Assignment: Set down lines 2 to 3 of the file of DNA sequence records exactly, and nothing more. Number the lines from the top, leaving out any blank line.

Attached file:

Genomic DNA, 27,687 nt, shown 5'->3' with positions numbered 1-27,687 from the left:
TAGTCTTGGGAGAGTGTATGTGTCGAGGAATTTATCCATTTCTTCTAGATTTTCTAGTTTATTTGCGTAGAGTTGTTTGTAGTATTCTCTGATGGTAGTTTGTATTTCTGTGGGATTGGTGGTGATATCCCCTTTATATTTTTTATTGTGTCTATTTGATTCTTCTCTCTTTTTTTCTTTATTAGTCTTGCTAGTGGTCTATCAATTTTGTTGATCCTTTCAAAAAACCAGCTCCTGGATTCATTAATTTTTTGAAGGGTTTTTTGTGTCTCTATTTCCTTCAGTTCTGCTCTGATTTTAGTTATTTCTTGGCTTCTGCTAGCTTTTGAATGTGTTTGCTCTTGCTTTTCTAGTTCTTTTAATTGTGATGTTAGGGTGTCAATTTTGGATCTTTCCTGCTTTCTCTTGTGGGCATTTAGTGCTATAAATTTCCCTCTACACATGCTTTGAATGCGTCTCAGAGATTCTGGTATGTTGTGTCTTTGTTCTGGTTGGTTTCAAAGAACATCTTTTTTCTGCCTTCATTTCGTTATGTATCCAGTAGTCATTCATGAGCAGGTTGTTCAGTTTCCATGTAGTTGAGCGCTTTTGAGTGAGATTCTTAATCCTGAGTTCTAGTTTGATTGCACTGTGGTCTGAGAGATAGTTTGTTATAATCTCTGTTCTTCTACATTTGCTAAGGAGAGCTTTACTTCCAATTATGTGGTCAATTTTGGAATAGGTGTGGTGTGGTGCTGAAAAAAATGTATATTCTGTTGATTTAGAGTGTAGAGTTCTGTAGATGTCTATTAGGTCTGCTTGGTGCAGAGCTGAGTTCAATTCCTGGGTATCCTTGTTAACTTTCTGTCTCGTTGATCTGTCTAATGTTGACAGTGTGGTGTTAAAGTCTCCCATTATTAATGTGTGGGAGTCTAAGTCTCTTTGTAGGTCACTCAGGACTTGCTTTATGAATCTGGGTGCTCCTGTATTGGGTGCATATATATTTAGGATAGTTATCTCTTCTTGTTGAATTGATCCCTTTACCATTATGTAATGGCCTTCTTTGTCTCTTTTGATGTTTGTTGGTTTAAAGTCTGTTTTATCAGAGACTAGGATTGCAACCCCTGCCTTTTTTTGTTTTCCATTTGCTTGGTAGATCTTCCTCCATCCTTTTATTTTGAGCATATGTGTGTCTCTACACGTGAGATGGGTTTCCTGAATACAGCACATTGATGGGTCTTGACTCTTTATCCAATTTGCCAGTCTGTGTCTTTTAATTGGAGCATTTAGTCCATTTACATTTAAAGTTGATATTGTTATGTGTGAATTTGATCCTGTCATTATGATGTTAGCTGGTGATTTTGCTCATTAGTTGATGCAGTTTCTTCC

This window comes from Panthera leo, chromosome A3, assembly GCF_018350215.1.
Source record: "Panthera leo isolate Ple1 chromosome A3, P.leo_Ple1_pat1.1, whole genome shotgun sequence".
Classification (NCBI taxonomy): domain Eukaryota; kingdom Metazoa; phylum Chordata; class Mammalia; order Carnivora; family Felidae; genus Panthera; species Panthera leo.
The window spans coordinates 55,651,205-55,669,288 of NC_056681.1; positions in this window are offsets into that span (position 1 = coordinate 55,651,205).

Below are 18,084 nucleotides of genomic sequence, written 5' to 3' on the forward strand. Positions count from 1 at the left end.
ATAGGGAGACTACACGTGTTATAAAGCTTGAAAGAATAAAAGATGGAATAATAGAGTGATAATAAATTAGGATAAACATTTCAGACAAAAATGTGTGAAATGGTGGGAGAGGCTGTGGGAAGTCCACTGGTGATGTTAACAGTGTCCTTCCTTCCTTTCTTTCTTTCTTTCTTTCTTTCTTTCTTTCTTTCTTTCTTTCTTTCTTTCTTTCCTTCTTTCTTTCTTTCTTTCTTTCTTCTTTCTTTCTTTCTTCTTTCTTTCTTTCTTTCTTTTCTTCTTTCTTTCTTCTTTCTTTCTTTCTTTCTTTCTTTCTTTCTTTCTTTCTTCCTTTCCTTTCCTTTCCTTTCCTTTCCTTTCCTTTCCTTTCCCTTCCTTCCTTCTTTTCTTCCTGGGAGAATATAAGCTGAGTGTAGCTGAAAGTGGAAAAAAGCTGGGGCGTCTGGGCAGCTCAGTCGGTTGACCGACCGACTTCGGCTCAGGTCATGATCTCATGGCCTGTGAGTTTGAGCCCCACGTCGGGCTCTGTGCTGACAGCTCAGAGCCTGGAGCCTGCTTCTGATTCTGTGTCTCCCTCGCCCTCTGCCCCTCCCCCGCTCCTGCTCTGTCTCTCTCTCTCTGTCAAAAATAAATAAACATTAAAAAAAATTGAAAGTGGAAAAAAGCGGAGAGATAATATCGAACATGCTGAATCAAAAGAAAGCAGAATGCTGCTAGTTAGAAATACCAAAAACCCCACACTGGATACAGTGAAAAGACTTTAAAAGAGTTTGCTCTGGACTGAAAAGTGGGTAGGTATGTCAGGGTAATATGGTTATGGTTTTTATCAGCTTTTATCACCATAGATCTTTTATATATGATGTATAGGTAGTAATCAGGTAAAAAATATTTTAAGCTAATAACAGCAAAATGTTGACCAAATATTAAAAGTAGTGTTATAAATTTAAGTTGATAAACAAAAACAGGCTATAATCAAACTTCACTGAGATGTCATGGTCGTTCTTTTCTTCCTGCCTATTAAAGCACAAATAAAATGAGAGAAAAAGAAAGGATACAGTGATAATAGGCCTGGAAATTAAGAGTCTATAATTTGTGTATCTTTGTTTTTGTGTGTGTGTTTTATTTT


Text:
TAGTCTTGGGAGAGTGTATGTGTCGAGGAATTTATCCATTTCTTCTAGATTTTCTAGTTTATTTGCGTAGAGTTGTTTGTAGTATTCTCTGATGGTAGTTTGTATTTCTGTGGGATTGGTGGTGATATCCCCTTTATATTTTTTATTGTGTCTATTTGATTCTTCTCTCTTTTTTTCTTTATTAGTCTTGCTAGTGGTCTATCAATTTTGTTGATCCTTTCAAAAAACCAGCTCCTGGATTCATTAATTTTTTGAAGGGTTTTTTGTGTCTCTATTTCCTTCAGTTCTGCTCTGATTTTAGTTATTTCTTGGCTTCTGCTAGCTTTTGAATGTGTTTGCTCTTGCTTTTCTAGTTCTTTTAATTGTGATGTTAGGGTGTCAATTTTGGATCTTTCCTGCTTTCTCTTGTGGGCATTTAGTGCTATAAATTTCCCTCTACACATGCTTTGAATGCGTCTCAGAGATTCTGGTATGTTGTGTCTTTGTTCTGGTTGGTTTCAAAGAACATCTTTTTTCTGCCTTCATTTCGTTATGTATCCAGTAGTCATTCATGAGCAGGTTGTTCAGTTTCCATGTAGTTGAGCGCTTTTGAGTGAGATTCTTAATCCTGAGTTCTAGTTTGATTGCACTGTGGTCTGAGAGATAGTTTGTTATAATCTCTGTTCTTCTACATTTGCTAAGGAGAGCTTTACTTCCAATTATGTGGTCAATTTTGGAATAGGTGTGGTGTGGTGCTGAAAAAAATGTATATTCTGTTGATTTAGAGTGTAGAGTTCTGTAGATGTCTATTAGGTCTGCTTGGTGCAGAGCTGAGTTCAATTCCTGGGTATCCTTGTTAACTTTCTGTCTCGTTGATCTGTCTAATGTTGACAGTGTGGTGTTAAAGTCTCCCATTATTAATGTGTGGGAGTCTAAGTCTCTTTGTAGGTCACTCAGGACTTGCTTTATGAATCTGGGTGCTCCTGTATTGGGTGCATATATATTTAGGATAGTTATCTCTTCTTGTTGAATTGATCCCTTTACCATTATGTAATGGCCTTCTTTGTCTCTTTTGATGTTTGTTGGTTTAAAGTCTGTTTTATCAGAGACTAGGATTGCAACCCCTGCCTTTTTTTGTTTTCCATTTGCTTGGTAGATCTTCCTCCATCCTTTTATTTTGAGCATATGTGTGTCTCTACACGTGAGATGGGTTTCCTGAATACAGCACATTGATGGGTCTTGACTCTTTATCCAATTTGCCAGTCTGTGTCTTTTAATTGGAGCATTTAGTCCATTTACATTTAAAGTTGATATTGTTATGTGTGAATTTGATCCTGTCATTATGATGTTAGCTGGTGATTTTGCTCATTAGTTGATGCAGTTTCTTCC

This window comes from Panthera leo, chromosome A3, assembly GCF_018350215.1.